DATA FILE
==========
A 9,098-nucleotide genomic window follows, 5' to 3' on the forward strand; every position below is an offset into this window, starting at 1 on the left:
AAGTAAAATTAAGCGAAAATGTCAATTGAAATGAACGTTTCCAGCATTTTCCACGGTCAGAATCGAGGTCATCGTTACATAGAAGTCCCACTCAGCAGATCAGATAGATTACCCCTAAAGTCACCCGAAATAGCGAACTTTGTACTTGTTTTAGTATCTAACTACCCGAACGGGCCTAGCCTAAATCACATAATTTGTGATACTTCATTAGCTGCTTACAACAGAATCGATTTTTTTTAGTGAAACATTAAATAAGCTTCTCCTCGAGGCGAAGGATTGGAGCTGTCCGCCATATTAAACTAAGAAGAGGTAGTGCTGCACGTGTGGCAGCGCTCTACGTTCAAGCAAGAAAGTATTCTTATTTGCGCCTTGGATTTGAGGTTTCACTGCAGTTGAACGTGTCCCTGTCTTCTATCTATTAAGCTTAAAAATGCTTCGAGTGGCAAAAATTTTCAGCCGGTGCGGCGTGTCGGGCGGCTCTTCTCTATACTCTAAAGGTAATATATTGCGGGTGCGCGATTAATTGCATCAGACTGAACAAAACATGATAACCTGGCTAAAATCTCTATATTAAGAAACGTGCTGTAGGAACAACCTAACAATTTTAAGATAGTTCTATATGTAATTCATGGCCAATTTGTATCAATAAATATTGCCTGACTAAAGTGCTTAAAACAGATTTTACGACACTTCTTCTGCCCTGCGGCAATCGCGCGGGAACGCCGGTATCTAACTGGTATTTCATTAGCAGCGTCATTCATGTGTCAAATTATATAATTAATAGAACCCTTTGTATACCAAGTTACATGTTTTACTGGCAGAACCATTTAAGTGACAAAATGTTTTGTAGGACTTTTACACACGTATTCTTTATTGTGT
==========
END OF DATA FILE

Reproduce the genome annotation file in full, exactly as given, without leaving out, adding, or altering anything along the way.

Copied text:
A 9,098-nucleotide genomic window follows, 5' to 3' on the forward strand; every position below is an offset into this window, starting at 1 on the left:
AAGTAAAATTAAGCGAAAATGTCAATTGAAATGAACGTTTCCAGCATTTTCCACGGTCAGAATCGAGGTCATCGTTACATAGAAGTCCCACTCAGCAGATCAGATAGATTACCCCTAAAGTCACCCGAAATAGCGAACTTTGTACTTGTTTTAGTATCTAACTACCCGAACGGGCCTAGCCTAAATCACATAATTTGTGATACTTCATTAGCTGCTTACAACAGAATCGATTTTTTTTAGTGAAACATTAAATAAGCTTCTCCTCGAGGCGAAGGATTGGAGCTGTCCGCCATATTAAACTAAGAAGAGGTAGTGCTGCACGTGTGGCAGCGCTCTACGTTCAAGCAAGAAAGTATTCTTATTTGCGCCTTGGATTTGAGGTTTCACTGCAGTTGAACGTGTCCCTGTCTTCTATCTATTAAGCTTAAAAATGCTTCGAGTGGCAAAAATTTTCAGCCGGTGCGGCGTGTCGGGCGGCTCTTCTCTATACTCTAAAGGTAATATATTGCGGGTGCGCGATTAATTGCATCAGACTGAACAAAACATGATAACCTGGCTAAAATCTCTATATTAAGAAACGTGCTGTAGGAACAACCTAACAATTTTAAGATAGTTCTATATGTAATTCATGGCCAATTTGTATCAATAAATATTGCCTGACTAAAGTGCTTAAAACAGATTTTACGACACTTCTTCTGCCCTGCGGCAATCGCGCGGGAACGCCGGTATCTAACTGGTATTTCATTAGCAGCGTCATTCATGTGTCAAATTATATAATTAATAGAACCCTTTGTATACCAAGTTACATGTTTTACTGGCAGAACCATTTAAGTGACAAAATGTTTTGTAGGACTTTTACACACGTATTCTTTATTGTGT